DECISION OF THE TRIBUNAL
List of witnesses
For the appellant:
For the respondent:
Witness A, depute headteacher of School A
Witness B, headteacher of School B
- This is a reference by the appellant following a refusal by the respondent to place the child at the Language and Communication Support Centre (LCSC) of school B.
- We confirm the decision of the respondent to refuse the placing request, in accordance with section 19(4A)(a) of the Education (Additional Support for Learning)(Scotland) Act 2004 (the 2004 Act). We therefore do not require the respondent to place the child in school B’s LCSC.
- The reference was received in May 2022. There were three case management calls, in the first two of which the appellant self-represented. By the time of the third case management call in October 2022, the appellant had arranged representation by a solicitor. A two-day remote oral hearing was fixed. In advance of the oral hearing, parties lodged written statements from each of their witnesses and a joint minute of agreed facts. The views of the child were obtained by Agency C and lodged in the form of an advocacy report. All these materials were included in the 159-page electronic bundle of written evidence numbered T001-045, A001-052 and R001-059:
- witness A, depute headteacher of School A, written statement [R049-059].
- witness B, headteacher of School B, written statement [R041-048].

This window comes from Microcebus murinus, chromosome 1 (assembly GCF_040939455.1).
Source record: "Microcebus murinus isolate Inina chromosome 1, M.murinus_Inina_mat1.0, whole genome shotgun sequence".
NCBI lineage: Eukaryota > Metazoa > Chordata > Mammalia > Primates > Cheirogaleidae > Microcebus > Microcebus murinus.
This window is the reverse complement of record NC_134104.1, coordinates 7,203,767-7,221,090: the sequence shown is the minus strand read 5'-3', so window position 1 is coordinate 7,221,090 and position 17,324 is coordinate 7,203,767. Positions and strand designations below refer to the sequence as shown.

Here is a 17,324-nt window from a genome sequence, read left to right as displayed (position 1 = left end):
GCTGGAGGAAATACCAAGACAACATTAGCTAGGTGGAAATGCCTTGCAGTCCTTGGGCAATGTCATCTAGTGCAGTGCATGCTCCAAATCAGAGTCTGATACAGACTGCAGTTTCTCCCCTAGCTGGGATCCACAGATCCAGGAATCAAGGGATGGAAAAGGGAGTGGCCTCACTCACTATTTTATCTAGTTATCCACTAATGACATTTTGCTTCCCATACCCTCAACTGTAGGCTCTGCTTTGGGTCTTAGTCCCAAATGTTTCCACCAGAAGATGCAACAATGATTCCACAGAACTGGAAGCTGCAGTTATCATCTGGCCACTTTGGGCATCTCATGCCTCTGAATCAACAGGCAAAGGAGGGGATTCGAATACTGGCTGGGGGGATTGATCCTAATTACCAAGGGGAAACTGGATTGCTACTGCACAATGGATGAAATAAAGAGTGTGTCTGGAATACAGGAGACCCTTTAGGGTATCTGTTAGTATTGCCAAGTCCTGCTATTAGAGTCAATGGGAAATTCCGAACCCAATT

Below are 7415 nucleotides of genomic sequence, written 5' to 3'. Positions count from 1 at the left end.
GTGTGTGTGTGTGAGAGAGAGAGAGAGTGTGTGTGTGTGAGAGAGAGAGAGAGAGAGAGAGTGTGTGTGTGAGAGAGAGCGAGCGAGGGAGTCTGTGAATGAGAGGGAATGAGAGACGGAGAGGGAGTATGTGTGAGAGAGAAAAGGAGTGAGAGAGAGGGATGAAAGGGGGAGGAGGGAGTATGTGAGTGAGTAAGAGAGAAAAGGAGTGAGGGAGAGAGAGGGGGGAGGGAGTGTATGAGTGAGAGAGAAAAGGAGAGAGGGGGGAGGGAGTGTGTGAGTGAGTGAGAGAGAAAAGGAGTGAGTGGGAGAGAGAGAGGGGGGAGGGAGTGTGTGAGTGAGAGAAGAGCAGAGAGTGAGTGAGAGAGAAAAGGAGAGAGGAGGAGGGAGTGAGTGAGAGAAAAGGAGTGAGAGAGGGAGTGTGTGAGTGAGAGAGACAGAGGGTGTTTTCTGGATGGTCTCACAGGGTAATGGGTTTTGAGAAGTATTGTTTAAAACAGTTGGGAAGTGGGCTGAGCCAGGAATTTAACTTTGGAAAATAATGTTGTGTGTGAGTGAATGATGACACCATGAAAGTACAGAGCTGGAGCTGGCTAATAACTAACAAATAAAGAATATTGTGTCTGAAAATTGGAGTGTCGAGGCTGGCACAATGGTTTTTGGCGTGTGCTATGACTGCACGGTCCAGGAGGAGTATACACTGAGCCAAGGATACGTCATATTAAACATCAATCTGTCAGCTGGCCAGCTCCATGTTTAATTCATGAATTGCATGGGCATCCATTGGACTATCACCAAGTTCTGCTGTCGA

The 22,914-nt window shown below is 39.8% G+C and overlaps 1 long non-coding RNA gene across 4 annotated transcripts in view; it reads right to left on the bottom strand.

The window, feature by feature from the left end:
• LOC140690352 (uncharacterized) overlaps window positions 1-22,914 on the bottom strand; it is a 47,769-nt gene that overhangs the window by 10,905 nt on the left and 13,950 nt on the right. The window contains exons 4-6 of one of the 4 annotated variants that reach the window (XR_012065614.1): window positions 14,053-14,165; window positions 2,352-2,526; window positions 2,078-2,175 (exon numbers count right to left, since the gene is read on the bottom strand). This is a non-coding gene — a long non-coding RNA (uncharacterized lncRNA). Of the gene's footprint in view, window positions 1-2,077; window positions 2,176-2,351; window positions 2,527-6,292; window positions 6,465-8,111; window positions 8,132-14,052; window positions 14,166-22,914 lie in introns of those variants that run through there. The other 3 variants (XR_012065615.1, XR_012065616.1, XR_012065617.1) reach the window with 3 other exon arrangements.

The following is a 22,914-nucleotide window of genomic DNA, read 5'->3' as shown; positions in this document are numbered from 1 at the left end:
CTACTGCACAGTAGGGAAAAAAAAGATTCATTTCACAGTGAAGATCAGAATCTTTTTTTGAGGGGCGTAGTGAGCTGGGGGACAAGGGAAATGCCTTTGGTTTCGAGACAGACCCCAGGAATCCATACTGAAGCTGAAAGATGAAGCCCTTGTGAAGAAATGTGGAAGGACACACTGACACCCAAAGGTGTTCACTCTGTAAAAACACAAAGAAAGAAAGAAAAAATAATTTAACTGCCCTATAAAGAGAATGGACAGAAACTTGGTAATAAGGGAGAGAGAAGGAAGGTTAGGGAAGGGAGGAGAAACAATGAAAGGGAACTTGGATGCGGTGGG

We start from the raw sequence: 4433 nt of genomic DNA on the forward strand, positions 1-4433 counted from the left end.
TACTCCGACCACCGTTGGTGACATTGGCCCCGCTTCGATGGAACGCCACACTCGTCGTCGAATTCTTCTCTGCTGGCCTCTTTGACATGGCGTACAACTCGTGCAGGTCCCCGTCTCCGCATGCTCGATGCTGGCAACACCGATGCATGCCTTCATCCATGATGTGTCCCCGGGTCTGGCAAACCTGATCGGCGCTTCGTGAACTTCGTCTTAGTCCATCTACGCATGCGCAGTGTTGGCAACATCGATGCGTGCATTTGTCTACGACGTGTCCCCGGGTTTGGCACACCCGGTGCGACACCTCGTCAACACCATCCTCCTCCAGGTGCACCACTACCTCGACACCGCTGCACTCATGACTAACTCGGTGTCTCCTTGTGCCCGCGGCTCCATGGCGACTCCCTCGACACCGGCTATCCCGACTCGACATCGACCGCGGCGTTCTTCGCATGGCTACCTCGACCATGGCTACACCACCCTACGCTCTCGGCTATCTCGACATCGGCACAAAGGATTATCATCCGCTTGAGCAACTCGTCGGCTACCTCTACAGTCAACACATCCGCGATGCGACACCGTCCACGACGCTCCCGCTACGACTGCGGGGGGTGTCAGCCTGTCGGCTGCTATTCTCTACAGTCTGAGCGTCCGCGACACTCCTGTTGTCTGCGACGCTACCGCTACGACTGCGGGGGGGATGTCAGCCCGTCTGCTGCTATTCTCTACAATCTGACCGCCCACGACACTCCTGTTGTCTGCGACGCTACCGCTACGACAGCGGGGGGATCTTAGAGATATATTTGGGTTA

- the appellant, written statement [A042-052].
- joint minute of agreed facts [T043-045].
- advocacy report on the views of the child [T038-040].
- The oral hearing was completed on the first day, in November 2022. Parties declined oral submissions and instead exchanged written submissions which were then lodged. Before reaching our decision, we considered the oral and written evidence and written submissions.
Findings in Fact
- The appellant is a parent of the child. The child, who is eight years old, lives with the appellant along with the child’s siblings.
- The child has been diagnosed with autism spectrum disorder and is prescribed 6mg of Melatonin per day.
- The child has a serious medical condition, which has required hospital based medical treatment between 2017 and 2021. This has impacted on school attendance. Whilst in hospital the child developed a stress-induced condition. This paragraph has been edited by the Chamber President for privacy and anonymity reasons under rule 55(3)(b) and (4) of the First-Tier Tribunal for Scotland Health and Education Chamber Rules of Procedure 2018 (schedule to SSI 2017/366).
- The child requires, amongst other things, the following:
- support with language and communication.
- support to express feelings, thoughts, and opinions.
- support and encouragement to complete activities in the classroom.
- movement breaks throughout the day to assist with keeping focused.
- more thinking time to process information.
- staff awareness of the child’s reluctance to ask for help when unsure or stuck with an activity in the classroom.
- The child has a Getting it Right for Me Plan (GIRFME plan) to support the child’s learning in school.
- The child attended a primary school’s LCSC from primary 1 to primary 3 (school A).
- In April 2022, the respondent accepted the appellant’s request for the child to be placed in the mainstream part of primary school B (school B) from primary 4. The child is enrolled at school B but has not yet attended for primary 4 education.